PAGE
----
Remember all nouns and any nominalized adjectives (im Voraus), verbs (das Laufen) etc. are all capitalized.
Depending on the meaning of the sentence, all articles, nouns, pronouns, adjectives can be in either the nominative, genitive, dative or accusative case.
This means that the verb is always the second grammatical element in a declarative sentence. This does not necessarily mean that the verb is the second word.
The second part of a verbal phrase is either the past participle, prefix or infinitive. Keep in mind as well that verbs are last in subordinate and relative clauses.
For example: an dem => am., in das => ins. etc.
Remember that the German language applies stricter rules in the use of commas.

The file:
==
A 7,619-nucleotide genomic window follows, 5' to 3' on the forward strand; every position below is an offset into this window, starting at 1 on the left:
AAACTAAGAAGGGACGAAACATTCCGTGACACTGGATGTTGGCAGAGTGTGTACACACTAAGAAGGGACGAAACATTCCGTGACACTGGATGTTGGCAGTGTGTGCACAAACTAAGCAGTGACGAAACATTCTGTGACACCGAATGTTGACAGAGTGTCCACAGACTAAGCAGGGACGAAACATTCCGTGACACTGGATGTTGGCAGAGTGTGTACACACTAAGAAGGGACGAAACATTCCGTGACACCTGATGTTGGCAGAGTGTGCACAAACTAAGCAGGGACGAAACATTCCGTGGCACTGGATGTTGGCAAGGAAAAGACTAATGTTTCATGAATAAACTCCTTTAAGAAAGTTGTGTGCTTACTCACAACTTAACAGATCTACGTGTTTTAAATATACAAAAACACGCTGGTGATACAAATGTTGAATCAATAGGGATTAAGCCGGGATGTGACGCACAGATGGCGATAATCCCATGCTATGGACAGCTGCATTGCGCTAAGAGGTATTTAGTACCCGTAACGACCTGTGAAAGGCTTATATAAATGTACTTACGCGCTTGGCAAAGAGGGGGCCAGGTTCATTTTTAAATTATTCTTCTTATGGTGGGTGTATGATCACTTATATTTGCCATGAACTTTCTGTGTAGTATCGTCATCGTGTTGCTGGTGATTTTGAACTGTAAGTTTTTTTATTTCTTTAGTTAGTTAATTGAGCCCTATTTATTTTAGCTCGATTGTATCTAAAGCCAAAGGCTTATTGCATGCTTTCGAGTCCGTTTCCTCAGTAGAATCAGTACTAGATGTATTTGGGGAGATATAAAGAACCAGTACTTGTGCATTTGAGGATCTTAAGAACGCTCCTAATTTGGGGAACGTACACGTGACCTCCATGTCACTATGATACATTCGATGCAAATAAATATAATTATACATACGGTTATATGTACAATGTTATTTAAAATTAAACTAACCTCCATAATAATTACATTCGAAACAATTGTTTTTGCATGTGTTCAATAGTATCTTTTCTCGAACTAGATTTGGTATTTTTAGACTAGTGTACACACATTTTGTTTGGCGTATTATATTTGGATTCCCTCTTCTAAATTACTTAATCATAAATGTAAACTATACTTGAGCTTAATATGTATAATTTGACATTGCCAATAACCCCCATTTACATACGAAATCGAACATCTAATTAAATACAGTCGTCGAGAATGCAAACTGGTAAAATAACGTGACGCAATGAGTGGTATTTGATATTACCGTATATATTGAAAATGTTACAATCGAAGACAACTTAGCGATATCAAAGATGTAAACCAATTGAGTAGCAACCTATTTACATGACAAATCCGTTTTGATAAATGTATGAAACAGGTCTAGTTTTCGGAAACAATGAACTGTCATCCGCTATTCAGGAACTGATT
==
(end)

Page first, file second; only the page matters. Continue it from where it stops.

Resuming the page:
Mostly two types are used. Commonly used are lower and upper quotation marks („ “) In modern books you will also see chevron-style quotation marks (» «)
That would include also Ihnen and Ihr.
For example: Sie ist heute schnell nach Hause gefahren.
(time – heute, manner – schnell, place – nach Hause).
These are words - either written exactly or similarly - that exist in both languages, but they have different meanings. For example bald/soon, Rat/counsel.